Whether it is a long-lasting cough, fever or weight loss, people who suffer from “consumption” literally waste away, until they succumb out of weakness to the disease. Therefore, early detection of the disease, either through clinical diagnosis of the symptoms, radiography (x-rays), analysis of sputum samples, or other diagnostic methods, is of utmost importance.
The most common symptoms include increased body temperature, fatigue, chills, weight and appetite loss as well as night sweats. Another potential indicator of tuberculosis is an ongoing, productive cough with phlegm (mucus or yellowish-green sputum) for more than two weeks. If the infection spreads beyond the lungs, the symptoms will depend upon the organs involved. However, the TB infection could also be asymptomatic, where TB patients may display no symptoms at all, which could significantly complicate the diagnosis.
Tuberculosis is diagnosed most commonly through x-ray images and a bacteriologic sputum sample examination. X-ray images can display the inflammation points, i.e. the infiltrates or consolidations and/or cavities (“punctures”), in the lungs seen generally as opacification or bright spots particularly well (see images below). In a sputum sample examination, the sputum is chemically treated so that any potentially present bacteria appear visibly reddish-colored under a microscope. Since a larger amount of bacteria are necessary for this purpose, at times bacterial cultures are also bred in developed countries to determine whether TB bacteria are potentially present in a low density. However, as the breeding of cultures is both cost- and time-consuming – the process usually takes 3 to 4 weeks – it is often skipped in developing countries.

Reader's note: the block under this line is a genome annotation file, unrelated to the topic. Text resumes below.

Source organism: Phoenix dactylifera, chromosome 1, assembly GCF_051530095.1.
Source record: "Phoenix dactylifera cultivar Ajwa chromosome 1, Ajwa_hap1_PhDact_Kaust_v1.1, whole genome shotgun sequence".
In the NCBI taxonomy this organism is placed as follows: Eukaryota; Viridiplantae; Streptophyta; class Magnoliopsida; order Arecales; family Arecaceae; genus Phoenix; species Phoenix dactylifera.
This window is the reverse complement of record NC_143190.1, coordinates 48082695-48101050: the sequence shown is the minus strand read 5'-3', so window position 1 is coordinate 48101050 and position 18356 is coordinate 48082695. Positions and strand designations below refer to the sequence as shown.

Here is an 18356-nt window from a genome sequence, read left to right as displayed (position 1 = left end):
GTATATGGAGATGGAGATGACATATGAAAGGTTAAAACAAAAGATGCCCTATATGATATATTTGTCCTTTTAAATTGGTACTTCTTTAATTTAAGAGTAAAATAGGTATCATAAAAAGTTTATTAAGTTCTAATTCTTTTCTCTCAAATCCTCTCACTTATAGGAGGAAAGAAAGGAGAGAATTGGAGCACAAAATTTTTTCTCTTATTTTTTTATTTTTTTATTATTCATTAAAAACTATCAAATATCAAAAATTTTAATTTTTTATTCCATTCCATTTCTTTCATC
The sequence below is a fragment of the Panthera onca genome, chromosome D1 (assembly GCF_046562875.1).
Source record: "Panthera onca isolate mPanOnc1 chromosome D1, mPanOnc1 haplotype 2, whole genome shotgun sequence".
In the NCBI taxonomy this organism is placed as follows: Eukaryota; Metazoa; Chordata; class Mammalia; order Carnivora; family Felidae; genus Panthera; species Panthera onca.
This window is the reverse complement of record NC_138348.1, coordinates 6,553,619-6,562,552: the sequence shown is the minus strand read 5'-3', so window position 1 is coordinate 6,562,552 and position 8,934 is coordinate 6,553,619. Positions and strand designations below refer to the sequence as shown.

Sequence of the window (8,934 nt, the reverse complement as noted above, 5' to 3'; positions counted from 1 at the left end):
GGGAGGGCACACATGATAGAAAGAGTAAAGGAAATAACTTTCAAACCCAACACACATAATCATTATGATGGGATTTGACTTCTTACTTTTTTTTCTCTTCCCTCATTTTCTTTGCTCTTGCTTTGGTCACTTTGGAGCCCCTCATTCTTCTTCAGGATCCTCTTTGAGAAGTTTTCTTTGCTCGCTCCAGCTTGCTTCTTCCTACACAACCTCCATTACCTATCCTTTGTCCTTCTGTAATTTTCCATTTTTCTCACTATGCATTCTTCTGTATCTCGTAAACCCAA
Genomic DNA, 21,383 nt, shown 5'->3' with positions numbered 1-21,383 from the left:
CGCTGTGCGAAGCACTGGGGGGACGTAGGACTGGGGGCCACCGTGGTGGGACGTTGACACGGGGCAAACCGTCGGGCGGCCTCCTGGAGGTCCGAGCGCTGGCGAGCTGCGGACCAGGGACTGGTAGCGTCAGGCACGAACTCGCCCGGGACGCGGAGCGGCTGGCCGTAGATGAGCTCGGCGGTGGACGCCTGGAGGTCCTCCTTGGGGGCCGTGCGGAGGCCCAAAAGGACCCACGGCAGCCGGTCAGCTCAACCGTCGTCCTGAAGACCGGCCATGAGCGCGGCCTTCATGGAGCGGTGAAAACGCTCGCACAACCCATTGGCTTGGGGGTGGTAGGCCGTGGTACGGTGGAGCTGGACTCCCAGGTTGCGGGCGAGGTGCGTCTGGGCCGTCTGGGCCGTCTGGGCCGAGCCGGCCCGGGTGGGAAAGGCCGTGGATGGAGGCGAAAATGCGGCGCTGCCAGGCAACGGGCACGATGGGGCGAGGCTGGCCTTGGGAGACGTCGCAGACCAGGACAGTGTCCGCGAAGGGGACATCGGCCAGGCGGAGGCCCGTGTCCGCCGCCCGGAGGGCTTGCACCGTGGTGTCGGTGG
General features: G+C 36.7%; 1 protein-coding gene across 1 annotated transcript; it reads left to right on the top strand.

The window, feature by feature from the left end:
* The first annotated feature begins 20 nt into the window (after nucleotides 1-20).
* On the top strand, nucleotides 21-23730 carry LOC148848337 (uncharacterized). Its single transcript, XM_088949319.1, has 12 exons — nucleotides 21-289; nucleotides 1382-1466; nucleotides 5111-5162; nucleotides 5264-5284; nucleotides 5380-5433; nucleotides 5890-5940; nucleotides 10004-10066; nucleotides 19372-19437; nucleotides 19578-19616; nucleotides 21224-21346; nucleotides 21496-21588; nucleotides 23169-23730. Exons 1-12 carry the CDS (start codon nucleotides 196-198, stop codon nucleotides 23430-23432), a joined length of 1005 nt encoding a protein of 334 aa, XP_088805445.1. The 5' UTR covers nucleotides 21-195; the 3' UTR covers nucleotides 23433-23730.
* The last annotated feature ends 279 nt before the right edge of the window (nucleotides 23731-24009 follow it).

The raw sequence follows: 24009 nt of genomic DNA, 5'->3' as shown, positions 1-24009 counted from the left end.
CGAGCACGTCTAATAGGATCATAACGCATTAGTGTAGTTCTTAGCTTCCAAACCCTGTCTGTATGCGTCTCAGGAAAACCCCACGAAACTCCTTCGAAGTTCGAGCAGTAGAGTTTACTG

A tuberculin skin test or Mantoux test is often used to determine whether TB pathogens are present in the body as in the case of a latent infection. For this test, tuberculin is introduced into the skin. If a reddish reaction of generally about 10mm in diameter or more surfaces, it suggests that mycobacteria, which includes the TB bacteria, may be present in the body. Non-tuberculosis bacteria and an earlier BCG vaccination can also cause a reaction.
Recently, new technologies such as the GeneXpert system and the PCR assay process have enabled laboratories to detect TB infections – even drug-resistant forms – in less than two hours. However, these systems are still very new and expensive, so their use is not widespread.
For closed cases of tuberculosis, the diagnosis is extremely difficult and often only then based on clinical diagnosis by a doctor and empirical antibiotic treatment.
Read more in the next section about how the disease is treated.